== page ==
Sensitivity to species selection indicates the effect of nuisance variables on marine microfossil transfer functions.

Jonkers, Lukas and Kučera, Michal (2019) Sensitivity to species selection indicates the effect of nuisance variables on marine microfossil transfer functions. Open Access Climate of the Past, 15 (3). pp. 881-891. DOI 10.5194/cp-15-881-2019.

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Abstract

The species composition of many groups of marine plankton appears well predicted by sea surface temperature (SST). Consequently, fossil plankton assemblages have been widely used to reconstruct past SST. Most applications of this approach make use of the highest possible taxonomic resolution. However, not all species are sensitive to temperature, and their distribution may be governed by other parameters. There are thus reasons to question the merit of including information about all species, both for transfer function performance and for its effect on reconstructions.

Here we investigate the effect of species selection on planktonic foraminifera transfer functions. We assess species importance for transfer function models using a random forest technique and evaluate the performance of models with an increasing number of species. Irrespective of using models that use the entire training set (weighted averaging) or models that use only a subset of the training set (modern analogue technique), we find that the majority of foraminifera species does not carry useful information for temperature reconstruction. Less than one-third of the species in the training set is required to provide a temperature estimate with a prediction error comparable to a transfer function that uses all species in the training set. However, species selection matters for paleotemperature estimates. We find that transfer function models with a different number of species but with the same error may yield different reconstructions of sea surface temperature when applied to the same fossil assemblages. This ambiguity in the reconstructions implies that fossil assemblage change reflects a combination of temperature and other environmental factors. The contribution of the additional factors is site and time specific, indicating ecological and geological complexity in the formation of the sedimentary assemblages. The possibility of obtaining multiple different reconstructions from a single sediment record presents a previously unrecognized source of uncertainty for sea surface temperature estimates based on planktonic foraminifera assemblages. This uncertainty can be evaluated by determining the sensitivity of the reconstructions to species pruning.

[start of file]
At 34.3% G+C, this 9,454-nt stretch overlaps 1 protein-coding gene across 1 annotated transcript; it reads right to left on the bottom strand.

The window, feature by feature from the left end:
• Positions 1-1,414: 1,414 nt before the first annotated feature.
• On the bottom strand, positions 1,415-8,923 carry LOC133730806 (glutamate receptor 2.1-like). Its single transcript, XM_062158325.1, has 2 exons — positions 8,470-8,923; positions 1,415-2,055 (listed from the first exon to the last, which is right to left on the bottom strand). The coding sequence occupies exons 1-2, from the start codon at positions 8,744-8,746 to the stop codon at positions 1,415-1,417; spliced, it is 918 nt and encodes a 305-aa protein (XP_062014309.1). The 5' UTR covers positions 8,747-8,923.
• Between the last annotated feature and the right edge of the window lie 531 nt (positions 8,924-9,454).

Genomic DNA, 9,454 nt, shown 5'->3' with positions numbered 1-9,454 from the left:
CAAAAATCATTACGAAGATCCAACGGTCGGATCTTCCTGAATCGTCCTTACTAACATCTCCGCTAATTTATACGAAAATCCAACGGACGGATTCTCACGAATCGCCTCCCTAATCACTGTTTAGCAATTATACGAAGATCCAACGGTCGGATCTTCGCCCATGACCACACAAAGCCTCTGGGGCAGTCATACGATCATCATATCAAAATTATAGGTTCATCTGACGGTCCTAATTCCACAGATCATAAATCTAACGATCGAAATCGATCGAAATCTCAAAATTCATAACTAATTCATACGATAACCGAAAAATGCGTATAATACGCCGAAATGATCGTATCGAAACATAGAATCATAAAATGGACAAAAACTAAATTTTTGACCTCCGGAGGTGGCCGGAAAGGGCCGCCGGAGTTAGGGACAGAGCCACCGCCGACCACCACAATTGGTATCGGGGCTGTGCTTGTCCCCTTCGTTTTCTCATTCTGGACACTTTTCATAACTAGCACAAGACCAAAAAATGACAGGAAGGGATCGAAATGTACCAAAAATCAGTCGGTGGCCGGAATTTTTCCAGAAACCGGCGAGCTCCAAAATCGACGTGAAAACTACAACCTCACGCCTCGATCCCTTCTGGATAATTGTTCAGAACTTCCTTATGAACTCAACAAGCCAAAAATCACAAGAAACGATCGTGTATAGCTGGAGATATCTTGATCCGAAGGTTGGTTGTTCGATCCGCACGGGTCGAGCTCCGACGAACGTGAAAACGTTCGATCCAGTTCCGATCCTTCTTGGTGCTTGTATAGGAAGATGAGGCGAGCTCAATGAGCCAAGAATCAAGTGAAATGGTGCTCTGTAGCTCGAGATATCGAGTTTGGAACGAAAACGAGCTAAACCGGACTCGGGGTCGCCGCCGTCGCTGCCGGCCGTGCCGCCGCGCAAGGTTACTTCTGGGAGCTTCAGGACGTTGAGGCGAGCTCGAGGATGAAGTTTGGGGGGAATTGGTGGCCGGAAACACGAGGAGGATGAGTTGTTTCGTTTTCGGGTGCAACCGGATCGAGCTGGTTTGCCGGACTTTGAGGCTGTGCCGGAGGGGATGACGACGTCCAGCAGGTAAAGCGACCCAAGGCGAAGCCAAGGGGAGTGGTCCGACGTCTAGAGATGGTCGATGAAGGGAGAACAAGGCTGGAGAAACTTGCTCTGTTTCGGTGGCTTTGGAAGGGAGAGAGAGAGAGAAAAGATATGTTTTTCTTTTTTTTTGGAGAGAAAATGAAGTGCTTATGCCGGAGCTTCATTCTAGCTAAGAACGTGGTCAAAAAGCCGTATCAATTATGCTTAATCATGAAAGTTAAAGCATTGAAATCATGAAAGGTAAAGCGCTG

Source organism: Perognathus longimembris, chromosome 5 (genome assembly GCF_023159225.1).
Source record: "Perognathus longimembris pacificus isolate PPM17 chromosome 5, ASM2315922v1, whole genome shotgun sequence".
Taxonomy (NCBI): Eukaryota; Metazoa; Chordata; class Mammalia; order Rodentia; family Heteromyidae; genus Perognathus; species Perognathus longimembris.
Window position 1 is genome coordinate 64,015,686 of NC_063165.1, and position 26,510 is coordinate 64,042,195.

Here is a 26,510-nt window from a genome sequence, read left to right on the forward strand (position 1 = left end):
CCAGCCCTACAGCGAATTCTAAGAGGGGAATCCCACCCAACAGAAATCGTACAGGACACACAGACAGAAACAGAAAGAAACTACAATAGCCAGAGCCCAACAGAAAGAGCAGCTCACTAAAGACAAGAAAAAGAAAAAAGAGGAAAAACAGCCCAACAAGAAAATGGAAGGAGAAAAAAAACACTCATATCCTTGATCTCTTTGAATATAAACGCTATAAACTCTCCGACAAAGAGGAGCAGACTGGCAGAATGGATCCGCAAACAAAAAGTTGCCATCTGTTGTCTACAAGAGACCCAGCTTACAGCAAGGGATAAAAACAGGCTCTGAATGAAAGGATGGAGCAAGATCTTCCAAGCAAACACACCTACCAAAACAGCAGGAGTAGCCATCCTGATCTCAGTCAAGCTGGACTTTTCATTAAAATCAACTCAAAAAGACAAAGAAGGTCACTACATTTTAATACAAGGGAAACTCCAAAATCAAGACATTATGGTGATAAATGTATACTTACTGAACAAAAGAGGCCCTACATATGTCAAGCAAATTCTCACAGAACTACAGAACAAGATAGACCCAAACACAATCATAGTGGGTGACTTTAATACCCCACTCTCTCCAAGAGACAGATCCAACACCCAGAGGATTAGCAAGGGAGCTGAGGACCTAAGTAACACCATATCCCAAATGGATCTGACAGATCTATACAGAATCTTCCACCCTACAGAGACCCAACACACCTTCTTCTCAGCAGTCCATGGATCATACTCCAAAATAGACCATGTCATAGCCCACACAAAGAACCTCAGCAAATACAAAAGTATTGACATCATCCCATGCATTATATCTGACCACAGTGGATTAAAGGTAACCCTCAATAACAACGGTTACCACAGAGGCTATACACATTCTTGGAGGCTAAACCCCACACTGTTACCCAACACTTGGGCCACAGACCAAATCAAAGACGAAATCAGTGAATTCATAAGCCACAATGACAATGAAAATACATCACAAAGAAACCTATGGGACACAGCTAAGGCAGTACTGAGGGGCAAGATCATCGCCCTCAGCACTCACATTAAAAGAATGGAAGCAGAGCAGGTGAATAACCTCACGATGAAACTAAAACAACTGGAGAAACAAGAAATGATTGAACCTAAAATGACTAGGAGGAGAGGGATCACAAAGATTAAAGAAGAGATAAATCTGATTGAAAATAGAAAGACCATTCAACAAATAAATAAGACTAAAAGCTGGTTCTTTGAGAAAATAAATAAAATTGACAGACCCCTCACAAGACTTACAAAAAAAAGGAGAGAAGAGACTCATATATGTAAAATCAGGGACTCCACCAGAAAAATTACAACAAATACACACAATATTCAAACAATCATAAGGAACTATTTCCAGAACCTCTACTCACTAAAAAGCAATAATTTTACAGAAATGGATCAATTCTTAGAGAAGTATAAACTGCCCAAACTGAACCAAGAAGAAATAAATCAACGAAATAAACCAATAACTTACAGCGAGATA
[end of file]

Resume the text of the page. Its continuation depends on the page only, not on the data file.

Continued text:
Document Type: Article
Refereed: Yes
Open Access Journal?: Yes
DOI etc.: 10.5194/cp-15-881-2019
ISSN: 1814-9332
Projects: PalMod
Date Deposited: 13 May 2020 07:05
Last Modified: 13 May 2020 07:05
URI: http://oceanrep.geomar.de/id/eprint/49654

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